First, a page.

It is therefore imperative to find a licensed and qualified electrician to take care of all your electrical needs! Here are a few important electrical tips to keep your home and everyone inside it safe.
Keep it dry
Water, an element that conducts electricity, could be harmful around appliances such as hairdryers, kettles, chargers, phones, and radios. Appliances should not be placed or plugged into a socket near taps or sinks as this will increase the chance of experiencing a harmful electric shock. Risky scenarios could also involve someone turning a light on and off with wet hands, or jumping out of the bath to grab your hair dryer while still wet. These situations aren’t uncommon as we often react without thinking. Where electricity is involved, keep it dry.
When choosing the best outdoor lights, solar lights are a great option that are built for outdoor weather conditions such as rain, posing less of an electrical safety risk.
Protecting your children
Does your child do the opposite of what you tell them to do? We thought so! Electrical safety around children is extremely important. Safety is especially a concern when your children are young so it is a common practice to childproof your home. Unused wall sockets should be secured to prevent young children from putting their fingers in them.
Be careful with children who have a tendency of sticking metal objects like knives, into toasters and similar electrical appliances. Ensure such objects are placed out of the reach of young kids, who are curious by nature. They often learn by touch and feel; a good way to teach kids about electricity is to show them how “static” electricity works. Another great way to illustrate the raw energy is to do take them outside, during a thunderstorm but away from trees and other conductors and let them see the visual power of lightning.
You can get plastic socket coverings that will protect your child from the potential harm of a socket. Another way to prevent injury is to keep your electrical items such as iPads, radios and phones away from any source of water. These appliances have the potential to give youngsters an electric shock if they come into contact with water.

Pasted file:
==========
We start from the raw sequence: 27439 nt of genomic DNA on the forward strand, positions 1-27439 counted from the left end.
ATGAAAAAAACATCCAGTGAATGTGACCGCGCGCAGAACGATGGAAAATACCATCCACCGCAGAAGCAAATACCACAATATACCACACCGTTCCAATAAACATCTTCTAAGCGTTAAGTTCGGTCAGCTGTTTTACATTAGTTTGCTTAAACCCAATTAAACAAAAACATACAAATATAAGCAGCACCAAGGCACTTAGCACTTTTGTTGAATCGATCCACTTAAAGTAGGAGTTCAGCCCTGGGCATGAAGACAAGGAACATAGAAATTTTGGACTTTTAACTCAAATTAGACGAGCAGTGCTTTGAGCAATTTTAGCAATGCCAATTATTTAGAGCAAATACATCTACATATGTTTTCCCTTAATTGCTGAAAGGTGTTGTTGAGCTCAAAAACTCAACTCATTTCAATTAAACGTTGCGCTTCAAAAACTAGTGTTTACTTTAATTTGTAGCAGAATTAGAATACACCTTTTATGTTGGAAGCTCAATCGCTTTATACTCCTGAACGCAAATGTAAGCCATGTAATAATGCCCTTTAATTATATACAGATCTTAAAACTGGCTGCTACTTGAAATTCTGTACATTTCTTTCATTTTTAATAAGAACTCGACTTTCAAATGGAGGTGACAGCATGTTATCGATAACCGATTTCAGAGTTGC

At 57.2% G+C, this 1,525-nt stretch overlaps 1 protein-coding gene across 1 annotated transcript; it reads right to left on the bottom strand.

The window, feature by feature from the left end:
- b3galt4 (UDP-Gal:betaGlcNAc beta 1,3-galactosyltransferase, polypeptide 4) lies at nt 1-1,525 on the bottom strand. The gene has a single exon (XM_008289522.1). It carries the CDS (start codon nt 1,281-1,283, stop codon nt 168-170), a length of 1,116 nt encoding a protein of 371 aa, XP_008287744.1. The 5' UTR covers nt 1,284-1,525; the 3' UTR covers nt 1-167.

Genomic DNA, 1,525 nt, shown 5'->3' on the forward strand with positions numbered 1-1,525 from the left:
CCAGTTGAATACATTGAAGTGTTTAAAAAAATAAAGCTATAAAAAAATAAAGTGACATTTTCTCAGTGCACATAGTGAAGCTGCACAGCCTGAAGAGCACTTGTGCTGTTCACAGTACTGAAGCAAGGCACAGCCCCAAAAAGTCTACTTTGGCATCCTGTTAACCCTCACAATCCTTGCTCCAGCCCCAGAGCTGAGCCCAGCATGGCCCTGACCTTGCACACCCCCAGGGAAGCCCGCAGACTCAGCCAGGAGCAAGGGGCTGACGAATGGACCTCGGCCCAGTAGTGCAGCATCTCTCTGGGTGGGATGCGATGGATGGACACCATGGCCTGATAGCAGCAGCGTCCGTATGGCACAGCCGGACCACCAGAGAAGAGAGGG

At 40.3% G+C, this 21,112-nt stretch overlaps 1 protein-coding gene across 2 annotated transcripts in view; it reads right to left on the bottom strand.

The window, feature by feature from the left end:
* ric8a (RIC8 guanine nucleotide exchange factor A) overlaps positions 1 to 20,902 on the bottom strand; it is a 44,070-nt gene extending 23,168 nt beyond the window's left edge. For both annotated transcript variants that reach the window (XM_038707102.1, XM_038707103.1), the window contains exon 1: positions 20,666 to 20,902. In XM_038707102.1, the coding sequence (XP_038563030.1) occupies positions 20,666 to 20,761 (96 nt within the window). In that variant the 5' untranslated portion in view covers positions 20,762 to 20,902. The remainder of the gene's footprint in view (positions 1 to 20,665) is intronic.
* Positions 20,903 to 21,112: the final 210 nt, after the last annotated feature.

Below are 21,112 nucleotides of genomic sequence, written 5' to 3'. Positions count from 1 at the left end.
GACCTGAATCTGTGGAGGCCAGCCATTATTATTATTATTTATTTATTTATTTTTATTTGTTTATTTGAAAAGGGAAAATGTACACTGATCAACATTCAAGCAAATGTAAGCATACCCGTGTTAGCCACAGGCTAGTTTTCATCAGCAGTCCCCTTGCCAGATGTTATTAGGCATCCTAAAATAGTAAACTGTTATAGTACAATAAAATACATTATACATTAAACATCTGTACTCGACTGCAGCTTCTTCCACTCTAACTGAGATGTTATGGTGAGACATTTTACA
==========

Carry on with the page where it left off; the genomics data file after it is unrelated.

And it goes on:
Correct use of extension cords
Extension cords are life savers when you can't reach a socket or don't have enough sockets. To prolong the life of your extension cable and avoid safety issues, you need to make sure it is completely unwound, which will prevent overheating. Make sure it is also positioned correctly, which could be alongside a wall or secured to the floor. This will prevent the risk of damage to the cable which can happen if someone trips over it.
Things to look out for in an old or well used extension cable are cracks in the rubber and coils. These will increase the risk of an electric shock or eventually spark a fire. A common first thought would be to wrap some sticky tape around the damaged area of the cord and hope for it to last another couple of months.
However, this isn't a safe procedure and will not provide enough protection from an electric shock. When purchasing a new extension cord, it is recommended to purchase an extension lead that is no longer than 15 metres in length. In addition, make sure the cord assembled in the packaging is in excellent condition without damage.
The dangers of overloading sockets
Overloading sockets is a safety hazard from the start. Despite the warnings of overloading a power socket, people still continue to daisy chain multiple plugs from these sockets in their homes. A double plug, with various double adapters, will overload and apart from the electrical danger, the various appliances attached can be potentially ruined. However, the main risk of this is a house fire. It’s caused by strong electrical currents running through the wires, causing them to heat up in the process. This is especially true if the wires are faulty as they have the potential to spark and start a fire.
There are a couple of features to look out for with an overloading socket, such as: flickering light, tripping switches and crackling sounds from outlets. These can also be the result of yanking plugs out of sockets, through laziness. By keeping in mind the common places people forget to install power points, you can ensure you have enough outlets installed to avoid overloading them.
If any of these occur, you need to get an electrician to remedy it and to prevent any further problems. The cost of hiring an electrician is an investment in the wellbeing of your family! Keep your home safe with these straightforward electrical safety tips that although are common sense, are often overlooked. A great idea is also to install some RCD’s (Residual Current Devices), which automatically switch the power off if there is an incident or emergency.
If you have any electrical questions or concerns, get in touch with a local, qualified electrician.